has a reputation for ‘event’ moviemaking thanks to past successes including Inception, the Dark Knight trilogy and Interstellar, so .
Luckily, Nolan knows how to deliver under pressure.
Oppenheimer finds the writer-director-producer back in a true-to-life historical setting, following 2017’s Dunkirk, but it’s the first time he has dipped his toe in the waters of a biopic – or his version of one, anyway.
Based on the Pulitzer Prize-winning biography of American physicist J. Robert Oppenheimer, American Prometheus, Oppenheimer focuses on what became the scientist’s life’s work as the ‘father of the atomic bomb’.
The clashing spheres of the military and academia as Oppenheimer (played with searing but totally natural intensity by ) is given the position of director of the Los Alamos Laboratory during World War II.
It’s here that acts as the practical home of the secretive Manhattan Project, as the US raced to become the first country to produce nuclear weapons against both their enemy, Nazi Germany, and their shaky ally, Russia.
As expected (and hoped for), Nolan has produced a taut and twisty intelligent blockbuster that asks its audience to think along with the film. However, he never quite tips over into the realms of overly complex or intellectual – this is mainly down to the riveting character study he and Murphy present of Oppenheimer, and the pace and panache with which other figures enter and exit his life.
And the list there really is extensive, containing everyone from Emily Blunt, Robert Downey Jr, Florence Pugh and Matt Damon to Jason Clarke, Sir Kenneth Branagh, David Krumholtz, Josh Hartnett, Casey Affleck, Dane DeHann, Rami Malek and Benny Safdie – it’s a smorgasbord of talent.
The film is engaging, even over its three-hour running time – which genuinely feels more like two – and it’s an intoxicating trait of Nolan’s that he treats his audience like they have brains ready to exercise.
Naturally, the writing is tight and well-judged, breaking the tension occasionally with thoroughly realistic jokes (they are dealing with the pressure of building a nuclear bomb, after all) and although it’s a biographical first as a film for Nolan, he still does it his way. Therefore, there are multiple timelines to juggle and gorgeous abstract shots ruminating on black holes courtesy of cinematographer Hoyte Van Hoytema.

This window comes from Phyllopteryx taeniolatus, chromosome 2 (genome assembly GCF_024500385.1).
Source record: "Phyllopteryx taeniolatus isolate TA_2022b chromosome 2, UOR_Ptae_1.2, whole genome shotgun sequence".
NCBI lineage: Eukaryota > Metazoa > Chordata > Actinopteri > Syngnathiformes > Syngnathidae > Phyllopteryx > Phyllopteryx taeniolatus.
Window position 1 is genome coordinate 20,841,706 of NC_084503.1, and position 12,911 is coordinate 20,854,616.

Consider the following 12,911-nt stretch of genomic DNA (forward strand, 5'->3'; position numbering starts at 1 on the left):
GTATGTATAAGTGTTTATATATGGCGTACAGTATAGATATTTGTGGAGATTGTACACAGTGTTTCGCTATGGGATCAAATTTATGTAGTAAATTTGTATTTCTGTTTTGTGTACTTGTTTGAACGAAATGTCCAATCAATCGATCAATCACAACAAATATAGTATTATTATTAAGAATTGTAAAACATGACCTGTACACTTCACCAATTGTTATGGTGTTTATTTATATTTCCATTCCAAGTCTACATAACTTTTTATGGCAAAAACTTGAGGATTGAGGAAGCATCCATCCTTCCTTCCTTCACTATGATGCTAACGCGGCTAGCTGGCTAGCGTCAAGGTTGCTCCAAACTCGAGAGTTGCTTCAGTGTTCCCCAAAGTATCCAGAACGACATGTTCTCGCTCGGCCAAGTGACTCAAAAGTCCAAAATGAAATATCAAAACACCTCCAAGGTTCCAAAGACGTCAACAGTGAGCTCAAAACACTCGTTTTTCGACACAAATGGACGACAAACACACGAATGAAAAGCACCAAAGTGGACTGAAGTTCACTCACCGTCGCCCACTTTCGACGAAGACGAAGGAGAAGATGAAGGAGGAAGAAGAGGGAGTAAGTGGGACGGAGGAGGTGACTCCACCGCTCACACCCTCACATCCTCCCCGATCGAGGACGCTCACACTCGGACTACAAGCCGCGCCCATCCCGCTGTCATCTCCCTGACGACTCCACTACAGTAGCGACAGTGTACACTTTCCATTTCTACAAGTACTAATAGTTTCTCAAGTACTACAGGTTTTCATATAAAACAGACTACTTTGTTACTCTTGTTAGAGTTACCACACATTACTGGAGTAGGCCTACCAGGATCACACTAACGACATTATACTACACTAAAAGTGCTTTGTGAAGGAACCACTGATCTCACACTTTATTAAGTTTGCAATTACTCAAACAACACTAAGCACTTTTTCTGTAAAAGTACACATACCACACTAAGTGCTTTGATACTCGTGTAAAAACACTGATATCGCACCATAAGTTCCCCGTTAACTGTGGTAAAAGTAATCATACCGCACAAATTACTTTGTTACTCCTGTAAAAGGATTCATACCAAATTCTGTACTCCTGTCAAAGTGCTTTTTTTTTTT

Murphy is , finally having his blockbuster leading man moment once more after his earlier work with Danny Boyle in 28 Days Later and Sunshine. Nolan has expertly picked his moment and main part to give to Murphy after a multiple-movie association. He is arrogant and dismissive yet charmingly flawed and human, never alienating viewers.
Obviously, a large part of Oppenheimer that’s anticipated is the film showing a study in regret following the events of August 1945, when the US opted to detonate two of their newly-finished nuclear bombs over Japan. However, Nolan opts for less handwringing than you might expect. There is a powerful scene around Oppenheimer’s imagined impact of his creations but his burden seems less of a driving force than expected, which sits slightly oddly with a modern audience.
Alongside Murphy, , with Damon providing a little welcome comic relief in his straight-talking role as Lieutenant General Leslie Groves, director of the Manhattan Project.
Downey Jr plays Lewis Strauss, whose fate intertwines with Oppenheimer’s over the course of their careers, and he is here to remind fans that he can do far more than just Tony Stark’s easy arrogance. As a multifaceted foil to Murphy, his complex performance makes him the other actor alongside the film’s lead who should be clearing space on his awards shelf.
That is not to take away from the rest of the outstanding ensemble either – and it truly is a colossal cast – with a welcome return for Hartnett as Oppenheimer’s friend Ernest Lawrence, a glorified but superb cameo for Gary Oldman as President Truman and an earnest turn from David Krumholtz as another long-time friend, Isidor Rabi.
There are many other recognisable faces that pop up and it’s thrilling to see Tom Conti’s take on Albert Einstein and the complicated relationship he shared with Oppenheimer. Best Actor Oscar-winner Malek even has scenes without lines, but eventually gets his moment to shine.
The only fly in Oppenheimer’s ointment is its undeserving of female characters and actresses Emily Blunt (Kitty Oppenheimer) and – in particular – Florence Pugh (Jean Tatlock), who with Murphy and that’s it.
Yes, the film is a biopic about Oppenheimer but a little more context to these women before they are both very quickly thrust into relationships with ‘Oppy’ that only seem to bring out the absolute worst in them, would have been welcome. There’s so little to them other than their reactions to him that it’s faintly embarrassing. However, both still give nuanced performances, naturally, and Blunt’s penultimate scene demonstrates exactly why she would have said yes to this role.
It (almost) goes without saying that Oppenheimer must be seen in the cinema – in 70mm if at all possible – as Nolan hoped and intended, given that he offers us the visual and intellectual spectacle that he does.
It’s curious too that, just like , Oppenheimer revolves around tackling what it’s like to be human but in a very, very different way.
Do see both.
Oppenheimer is out in UK cinemas on Friday, July 21 2023.